dust, at the behest of a reckless partizan spirit.—
The Whig majority on joint ballot in the Legisla
ture of Indiana, is 8 or 10. Upon this Legislature
devolved the duty of electing a Senator; but the'
factious Senate determining to prevent the election'
of a Whig Senator, has resisted every appeal, lad
made a mockery of the solemnity of an oath.
The Harmonious Democracy.
There is anything but union and harmony' in'
the ranks of the Locofocos at the present time, says
the Harrisburg Telegraph. The Multlhnbere
men' as they are designated, are decidedly out of
favor with the new powers that be'—Gov. Shunk
not showing them the least countenance. In all
attempts thus far to place their friends around the
Executive or in office, they have signally failed.—.
The Governor cuts their acquaintance' from the
start and they look upon themselves as proscribed
ita decidedly as the Whigs. There are murmur,
of course, and not a few.
Smo SING STATE PRISON, Feb. 4, 1843.
Dear Sir :—A bout four years
since, I had a very severe attack of the piles. L
tried almost every remedy, but without any good
effect upon my painful disease. I thought I would
try one box of your Vegetable Universal Pills. I
done so ; and before I had taken all the pills it con
tained, I began to feel the good effects of them ; and
by the time I had taken four boxes of the pills.
was entirely cured, and have never since beet.
troubled with the painful and truly unpleasant di
sease. I entirely attribute my cure to your valua
ble and inestimable pills.
Very truly yours, _
Architect, Sing Sing State Prism
Purchase the genuine medicine of Win. Stewart.
Huntingdon, Pa., and other agents published in
another part of this paper.
NEW Yonx January 25, 1843.
I have been afflicted withispasmodic asthma for
twenty-four years—sometimes so severely as to be
confined to my room for weeks; and although at
tended by various medical advisers, of the highest
reputation and skill in the country, the relief was
but partial and temporary—twice the diseue prov
ed nearly fatal to my life.
Some few weeks ago, I commenced taking
Wistar's Balsam of Wild Cherry, which gave mo
instant relief, and a single bottle procured in a few
days what I believe to he a radical and perfect cure.
A. WILLIAMS, Attorney at Law.
No. 58 William street, N. Y.
The genuine, for sale by Thomas Read, Hunt
ingdon, and Mrs. Mary Orr, Hollidaysburg.
On Wednesday the 22d inst., at Shippensburg,
Cumberland co, by the Rev. Alexander Sharp,
THOMAS E. ORBISON, Esq., of Orbisonia, Hun
tingdon county, to Miss ELIZABETH, daughter
of Mr. William Hamill, of the former place.
On the 16th inst., by the Rev. S. H. Read, Mr.
CA BAILEY, both of Walker township, Hunting—
don county.
Orphans' Court Sale.
IN pursuance of an order ot the Orphans'
Court of Huntingdon county, there will he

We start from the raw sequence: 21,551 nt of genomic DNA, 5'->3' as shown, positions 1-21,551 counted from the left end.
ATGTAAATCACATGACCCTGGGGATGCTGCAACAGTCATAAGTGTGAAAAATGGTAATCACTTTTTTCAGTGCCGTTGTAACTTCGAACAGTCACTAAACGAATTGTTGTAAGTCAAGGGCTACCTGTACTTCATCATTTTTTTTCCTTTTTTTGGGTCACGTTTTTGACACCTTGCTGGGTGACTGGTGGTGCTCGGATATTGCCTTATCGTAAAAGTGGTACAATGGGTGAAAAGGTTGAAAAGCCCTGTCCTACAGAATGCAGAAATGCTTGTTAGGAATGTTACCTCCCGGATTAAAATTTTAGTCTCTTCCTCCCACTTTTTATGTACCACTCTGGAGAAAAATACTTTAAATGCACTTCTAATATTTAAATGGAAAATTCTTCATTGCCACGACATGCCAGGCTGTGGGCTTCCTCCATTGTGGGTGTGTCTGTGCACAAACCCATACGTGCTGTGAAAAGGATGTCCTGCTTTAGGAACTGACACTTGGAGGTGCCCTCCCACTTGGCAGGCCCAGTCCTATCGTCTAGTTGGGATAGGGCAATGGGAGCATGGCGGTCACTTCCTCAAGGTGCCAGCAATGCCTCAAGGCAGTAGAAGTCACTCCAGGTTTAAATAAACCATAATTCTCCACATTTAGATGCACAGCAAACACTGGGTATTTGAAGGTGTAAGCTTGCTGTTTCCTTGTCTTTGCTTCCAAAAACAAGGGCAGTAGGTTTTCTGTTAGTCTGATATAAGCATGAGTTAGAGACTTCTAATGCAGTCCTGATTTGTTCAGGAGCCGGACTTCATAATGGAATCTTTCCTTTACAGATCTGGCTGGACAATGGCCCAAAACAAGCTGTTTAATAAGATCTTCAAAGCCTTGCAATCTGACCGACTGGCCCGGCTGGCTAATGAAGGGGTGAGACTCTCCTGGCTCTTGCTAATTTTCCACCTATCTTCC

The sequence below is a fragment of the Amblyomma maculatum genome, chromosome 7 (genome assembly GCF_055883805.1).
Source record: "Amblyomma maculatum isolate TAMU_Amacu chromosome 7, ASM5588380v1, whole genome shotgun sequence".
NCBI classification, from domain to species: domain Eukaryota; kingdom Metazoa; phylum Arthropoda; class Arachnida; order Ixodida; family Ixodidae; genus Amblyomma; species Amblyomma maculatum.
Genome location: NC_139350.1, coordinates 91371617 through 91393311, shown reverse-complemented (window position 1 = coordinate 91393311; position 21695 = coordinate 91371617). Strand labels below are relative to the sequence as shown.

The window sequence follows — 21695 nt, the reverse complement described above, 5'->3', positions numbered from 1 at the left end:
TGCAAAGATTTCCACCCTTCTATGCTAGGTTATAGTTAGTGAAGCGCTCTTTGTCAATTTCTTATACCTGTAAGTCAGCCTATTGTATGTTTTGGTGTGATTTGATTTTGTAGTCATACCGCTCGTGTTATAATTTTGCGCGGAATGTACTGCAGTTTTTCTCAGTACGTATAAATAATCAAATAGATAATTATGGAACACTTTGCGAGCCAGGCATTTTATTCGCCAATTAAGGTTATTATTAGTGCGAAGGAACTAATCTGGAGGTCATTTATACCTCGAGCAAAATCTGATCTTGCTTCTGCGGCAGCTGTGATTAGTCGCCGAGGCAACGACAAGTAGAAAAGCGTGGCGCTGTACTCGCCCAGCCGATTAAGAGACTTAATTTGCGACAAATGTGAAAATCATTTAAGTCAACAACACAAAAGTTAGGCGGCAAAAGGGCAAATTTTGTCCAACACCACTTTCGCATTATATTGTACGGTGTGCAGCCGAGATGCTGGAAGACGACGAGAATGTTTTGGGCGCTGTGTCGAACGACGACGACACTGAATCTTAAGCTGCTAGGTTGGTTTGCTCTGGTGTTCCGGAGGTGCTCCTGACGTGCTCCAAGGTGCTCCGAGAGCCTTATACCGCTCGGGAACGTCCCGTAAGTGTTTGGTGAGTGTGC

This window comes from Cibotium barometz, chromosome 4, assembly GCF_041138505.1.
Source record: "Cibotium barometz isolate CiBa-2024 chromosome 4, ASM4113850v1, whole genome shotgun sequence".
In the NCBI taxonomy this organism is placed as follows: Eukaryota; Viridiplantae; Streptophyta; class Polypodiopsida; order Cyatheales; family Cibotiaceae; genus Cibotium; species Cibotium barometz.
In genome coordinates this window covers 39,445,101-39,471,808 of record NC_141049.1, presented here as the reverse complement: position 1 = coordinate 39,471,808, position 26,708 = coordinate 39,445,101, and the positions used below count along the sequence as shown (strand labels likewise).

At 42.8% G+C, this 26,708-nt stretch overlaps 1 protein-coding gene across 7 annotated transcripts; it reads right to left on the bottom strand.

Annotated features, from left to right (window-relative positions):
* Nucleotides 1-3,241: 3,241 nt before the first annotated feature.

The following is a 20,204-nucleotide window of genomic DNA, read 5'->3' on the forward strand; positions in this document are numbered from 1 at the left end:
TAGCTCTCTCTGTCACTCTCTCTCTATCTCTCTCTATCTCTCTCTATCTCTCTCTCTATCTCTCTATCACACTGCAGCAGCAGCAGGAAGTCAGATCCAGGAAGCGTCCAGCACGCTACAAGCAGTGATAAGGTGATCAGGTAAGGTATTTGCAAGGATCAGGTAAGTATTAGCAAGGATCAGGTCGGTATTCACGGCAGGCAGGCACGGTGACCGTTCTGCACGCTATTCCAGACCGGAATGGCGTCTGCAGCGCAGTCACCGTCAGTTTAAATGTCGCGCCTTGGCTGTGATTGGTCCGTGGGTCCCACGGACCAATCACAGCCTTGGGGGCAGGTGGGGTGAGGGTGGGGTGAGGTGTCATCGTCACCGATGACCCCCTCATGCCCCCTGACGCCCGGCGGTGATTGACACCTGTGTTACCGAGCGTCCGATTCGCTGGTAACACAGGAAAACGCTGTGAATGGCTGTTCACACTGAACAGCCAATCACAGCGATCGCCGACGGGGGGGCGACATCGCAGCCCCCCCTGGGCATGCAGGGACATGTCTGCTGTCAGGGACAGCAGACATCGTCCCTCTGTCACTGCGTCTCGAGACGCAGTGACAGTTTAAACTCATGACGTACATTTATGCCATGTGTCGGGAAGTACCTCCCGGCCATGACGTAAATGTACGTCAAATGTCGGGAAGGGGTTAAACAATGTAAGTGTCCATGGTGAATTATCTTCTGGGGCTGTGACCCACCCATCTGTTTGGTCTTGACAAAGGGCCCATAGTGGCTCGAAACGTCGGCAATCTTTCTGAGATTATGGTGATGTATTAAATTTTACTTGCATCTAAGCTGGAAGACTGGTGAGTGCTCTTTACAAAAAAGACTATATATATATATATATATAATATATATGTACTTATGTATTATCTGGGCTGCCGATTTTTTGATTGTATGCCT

exposed to sale, by public vendee or outcry.
on the premises, on
Tuesday, the 2.5111 of February next,
as the property of John Scullin, dec'd.. that
large and commodious
two stories high, part log and weatherboard
ed and part frame, situate in the borough
of Petersburg, in said county, now occupied
as a public house by Mrs. Mary Scullin, and
also parts of two other lots in said boron di,
on which are erected a large frame sta . )le
and a small log stable, appurtenant to the
tavern stand.
PERMS OFSALE.—One half pr re of
the purchase money to be paid on the e, sir
mathon of the sale, and the residue in tit)
equal annual payments thereafter, with in
terest, to be secured by the bonds and mort
gage of the purchaser.
By the Court,
saidale to commence at 1 o'clock, P. M.
of day. Attendance will be given by
January 1844. Adm'r.
Valuable Farm for Sale,
The subscriber offers for sale at private
sale one of the best farms in Bedford county.
Said farm Is situated on Bobs creek, half a,
mile from St, Clairville, 10 miles from Bed
ford, and 22 miles from Hollidaysburg.
The farm contains
ED4f?:) ..csoamapas a
all bottom land, 75 acres are cleared and
under fence. The improvements art a
two story frame
and stable. There is on the prem
orchard of excellent fruit. If application
he made immediately the above valu4l3l,
farm may De had for $3OOO.
Jan. 29, 1845.—5 t.
Cal C.E:I(22IUM 3 -
smi CH ' S WHoLEsALL ....„,.
MENT, No. 82, North - :114
Third Street, near /.. ' t.
Cherry,Pliiiadelphia, i it. ~ ,„„.
where may be found . ~ ,,,' 4‘
the largest assortment 4L . : -.
~ .-
of Brass Clocks hi the ' "'-
United States, among which are year,nionth e
eight day, thirty hour and alarm CLuczs.--.
Also, Wood Clocks.
Qj Dealers will find k to their ailvantaz
to give a call before purchasing elsewhere..
Looking.glasses manufactured.
No. 82, 'Fhird Street near
Cherry, Philadtlphies,
January 29, 1845.-3 m.
4 - 7USTICES' Blanks of all kinds,-ter Wit
V at this Office; - •